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We can't live in fear, paranoia

Date: 4/17/2013

By G. Michael Dobbs

As I write this on the morning of April 16, no reports about who committed the cowardly and vicious attacks in Boston have been announced.

One thing for sure, though, is this is a tragedy that hit home to Western Massachusetts due to its proximity and the number of residents who were in the city for the Boston Marathon.

Our lives have always been at the mercy of a single event – something that can happen in a moment that is out of our control.

It seems to me that the only recourse we have is to live as best and fully as we can. We can't exist in fear or paranoia, but make each day count as a positive one.

Green Acres

I can't help it. You can take the boy off the farm, but you can't take the farm out of the boy.

When I was speaking to Doug DiMento, spokesperson for Agri-Mark, the dairy cooperative, and I couldn't help but feel the urge I've often felt about ditching the city life and growing something.

I will gladly admit that the smell of a barn is reassuring to me – the animals, the feed and the hay. The vegetables you grow always taste a bit better and there is a real satisfaction in knowing you've produced something. Now I know exactly the work that goes into a dairy operation. I milked cows and goats. Goats, by the way, are far superior. They are lovely, intelligent, clean animals. They come into the milking area by calling their name.

It's like having dogs that produce a cash crop.

Granted, I am prejudiced. While I think a Jersey cow is a beauty, the pair my family owned always seemed a bit slow but yet cunning. The first time you get hit by a tail covered in you know what, you tend to change your opinions of cows.

Milk animals require seven-day care and I never complain about the cost of milk knowing what must be done to get that carton into my refrigerator.

Knowing the work, I would never get into that end of agriculture. Taking a day off requires having the back-up personnel who know what they are doing.

Perhaps I've expressed this opinion before, but I really believe that all American kids should work growing food so they have a better idea of the process.

And if we were smart – which frequently we are not – we should be encouraging the production of food in New England with the same zeal as we talk about high tech jobs or precision engineering. We've got to decentralize our food industries and widen the different varieties of what we grow. Agriculture has been under-estimated by people in this region for years.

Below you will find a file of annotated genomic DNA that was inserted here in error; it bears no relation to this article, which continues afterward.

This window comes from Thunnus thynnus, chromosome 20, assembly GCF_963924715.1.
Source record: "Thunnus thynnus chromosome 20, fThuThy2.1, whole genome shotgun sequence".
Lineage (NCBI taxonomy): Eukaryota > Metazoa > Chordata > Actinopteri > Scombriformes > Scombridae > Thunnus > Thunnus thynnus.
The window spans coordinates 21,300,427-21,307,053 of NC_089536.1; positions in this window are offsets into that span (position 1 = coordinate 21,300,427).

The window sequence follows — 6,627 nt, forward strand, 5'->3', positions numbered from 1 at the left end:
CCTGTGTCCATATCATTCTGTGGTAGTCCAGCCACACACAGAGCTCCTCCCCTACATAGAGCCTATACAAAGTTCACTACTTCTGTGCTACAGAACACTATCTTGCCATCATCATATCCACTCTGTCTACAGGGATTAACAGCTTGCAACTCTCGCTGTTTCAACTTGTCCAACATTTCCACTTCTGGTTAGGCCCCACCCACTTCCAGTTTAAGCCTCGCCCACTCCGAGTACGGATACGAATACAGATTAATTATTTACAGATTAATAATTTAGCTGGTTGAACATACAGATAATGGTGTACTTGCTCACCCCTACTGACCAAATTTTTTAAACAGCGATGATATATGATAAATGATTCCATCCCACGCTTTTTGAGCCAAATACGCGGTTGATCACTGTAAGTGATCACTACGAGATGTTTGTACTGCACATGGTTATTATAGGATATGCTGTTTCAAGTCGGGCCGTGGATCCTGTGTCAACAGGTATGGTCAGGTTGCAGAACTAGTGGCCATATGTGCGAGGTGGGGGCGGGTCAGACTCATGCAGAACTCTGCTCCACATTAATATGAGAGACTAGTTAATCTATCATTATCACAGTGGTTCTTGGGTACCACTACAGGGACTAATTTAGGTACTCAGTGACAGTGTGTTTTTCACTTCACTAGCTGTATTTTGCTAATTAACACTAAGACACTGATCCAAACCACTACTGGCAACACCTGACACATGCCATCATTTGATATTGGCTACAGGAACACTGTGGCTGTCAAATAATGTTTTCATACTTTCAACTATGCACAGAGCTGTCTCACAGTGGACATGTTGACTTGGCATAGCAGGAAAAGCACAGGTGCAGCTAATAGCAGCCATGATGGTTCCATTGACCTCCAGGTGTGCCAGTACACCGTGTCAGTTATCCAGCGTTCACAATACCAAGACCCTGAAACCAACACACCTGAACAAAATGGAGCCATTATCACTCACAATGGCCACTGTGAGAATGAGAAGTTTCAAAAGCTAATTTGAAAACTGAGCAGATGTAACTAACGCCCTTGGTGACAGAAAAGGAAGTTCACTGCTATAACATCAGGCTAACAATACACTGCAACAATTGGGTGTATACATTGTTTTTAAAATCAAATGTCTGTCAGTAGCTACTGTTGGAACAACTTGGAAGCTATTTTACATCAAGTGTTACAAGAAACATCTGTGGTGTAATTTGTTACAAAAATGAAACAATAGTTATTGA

Is there a vacant field in each community that could be used for an agricultural program? There are two in Springfield on Central Street that are owned by the city and are unused.

One was the location of a community garden, but for reasons I didn't understand, the city kicked those gardeners out. The other used to be the location of the Spruce Manor Nursing Home.

Sure, these two locations may be best suited for homes or perhaps retail, but nothing is happening on those fronts.

Why can't urban kids learn how to produce food? Why can't agriculture be an educational priority?

That's right, she would have been a fan

I've got to hand it to pop star Justin Bieber. He has set a new standard for egotism. In the Netherlands for a concert, he visited the Anne Frank House museum and left this message in the guest book: "Truly inspiring to be able to come here. Anne was a great girl. Hopefully she would have been a 'belieber.'"

A "belieber" is what Bieber calls his fans – "believer," "Bieber," get it?

While officials at the museum defended his remark, noting his age and giving him credit for coming to the museum, I'm afraid I'm less forgiving. I can only hope this twerp is saving his money for his inevitable fall from grace.

Thank you

I want to publicly thank William Walls and the staff of the Massachusetts Veterans' Memorial Cemetery in Agawam for the truly memorable ceremony they gave my father and mother who were interred at the cemetery on April 12.

The Air Force Honor Guard paid a tribute to my father – who died in 1996 – and to my mother who passed away in January that I know will live with me the rest of my life.

Agree? Disagree? Drop me a line at or at 280 N. Main St., East Longmeadow, MA 01028. As always, this column represents the opinion of its author and not the publishers or advertisers of this newspaper.